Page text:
Thursday, December 30, 2021

Ben Skelton

 

THIS is a column I’ve thought about writing for so long but each time I chickened out. My boy Ben is now four. When Ben was a baby, myself and his Mam began noticing a few things about him.

We first noticed that he didn’t seem too bothered by loud noises and wouldn’t respond at all when we called his name. Now, on the other hand, he was a dream child in that he never cried unless he really needed something, and would usually sleep through the night. He was perfect, and as they say in the movies, a little too perfect. Public Health Nursing, who have been amazing, asked about his hearing but that was perfect. He wouldn’t respond to us calling him but the first few notes of his favourite Baby Bum rhymes and his head would spin to see it. There were no issues there, but clearly something else was going on.

As parents, we spotted it quite quickly but Ben wouldn’t be diagnosed with autism until he was three. Like everything in this country, you’ll never know how much of a struggle our health system can be until you’re inside it, fighting to get out.

Ben was referred to Early Intervention at nine months old and received fantastic support from the amazing team in the Sacred Heart Centre for two years. After that, however, it’s been one waiting list after another getting passed from pillar to post with no one on the end of the phone when we make the calls.

The fight for support services for children with additional needs is relentless, no one gets back to you until you hound them. The waiting lists are grotesquely long and the silence infuriatingly deafening. You know in horror films, when you see the damsel in distress escaping from her captor, running in the night frantically trying to find someone to listen to her, to help her… to save her. That’s a perfect visual representation of what it’s like to be a parent of a child with additional needs.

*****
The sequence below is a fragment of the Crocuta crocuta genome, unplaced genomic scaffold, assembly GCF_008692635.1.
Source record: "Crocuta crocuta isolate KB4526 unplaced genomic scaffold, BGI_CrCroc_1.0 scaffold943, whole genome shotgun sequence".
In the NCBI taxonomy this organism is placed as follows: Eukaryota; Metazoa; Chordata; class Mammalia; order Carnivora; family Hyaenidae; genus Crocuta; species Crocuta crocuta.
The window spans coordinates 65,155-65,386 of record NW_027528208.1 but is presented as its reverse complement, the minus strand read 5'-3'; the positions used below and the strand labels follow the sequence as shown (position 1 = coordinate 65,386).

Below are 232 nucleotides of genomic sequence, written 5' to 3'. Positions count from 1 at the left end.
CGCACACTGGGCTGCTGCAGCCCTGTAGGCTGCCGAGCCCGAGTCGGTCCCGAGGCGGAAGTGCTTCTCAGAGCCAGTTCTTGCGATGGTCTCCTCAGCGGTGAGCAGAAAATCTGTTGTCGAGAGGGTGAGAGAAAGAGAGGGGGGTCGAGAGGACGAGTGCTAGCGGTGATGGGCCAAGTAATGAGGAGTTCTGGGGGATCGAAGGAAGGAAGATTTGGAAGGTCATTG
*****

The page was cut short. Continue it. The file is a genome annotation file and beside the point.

Ben’s Mam has been brilliant, taking on his care like a true crusader. Like a lot of men, I feel a bit useless, offering to help and support and doing everything and anything I can, but it’s hard to keep up with the will of a mother. Like that damsel in distress, parents of these amazing children will reach out for help and advice everywhere they can. They’ll go to social media groups and forums in the hope of finding another parent who has been through or going through the same battle. Every child is different, but you wouldn’t believe the comfort a parent will get when they see a parent of a child with similar needs to their own. It’s a lonely journey trying to get all the supports for your child and it helps when others walk with you.

I can’t say it enough, Ben is the most amazing child and we feel guilty as parents when we get upset by his lack of communication or his different perspective on the world. Ben loves books – not reading them at the moment, just touching them, feeling them, licking them, stimulating his overactive senses. We would love, even for just one day, to see and feel how Ben processes all the sensory information that the rest of us take for granted in our daily lives. It’s probably like being tuned into 40 TV channels in one sitting and you could see how that could get upsetting. It’s the not knowing that kills parents like us, and that’s where we need the support of not only the professional services, but also, the people we meet on the street, and in restaurants etc.

A few weeks ago, Ben was running around near the Cathedral, loving the freedom and taking in all the sensory information around him. He was genuinely happy. At one point he almost bumped into a woman, who gave him a dirty look which then vocalized into “what a horrible child” as she greeted her friend and they walked away. This adult woman, in her 40s, who should know better but probably never will. It took all my energy to not run after her and remind her that she was the horrible one. Ben’s sister Ellie is 10 years old and has more compassion than this woman ever will as she sees Ben on a daily basis and has been his most amazing big sister.

When Ben is in McDonald’s standing on the chair, his arms reaching out to touch things I can’t see, he often screams, and people often stare. Some will smile, because they have compassion in their hearts. Others will give a dirty look as if to say, “can you not control your child?”.

This column is just a long way of saying, please be kind and more understanding of the things you see, but don’t understand.

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Contact Journalist: darrens

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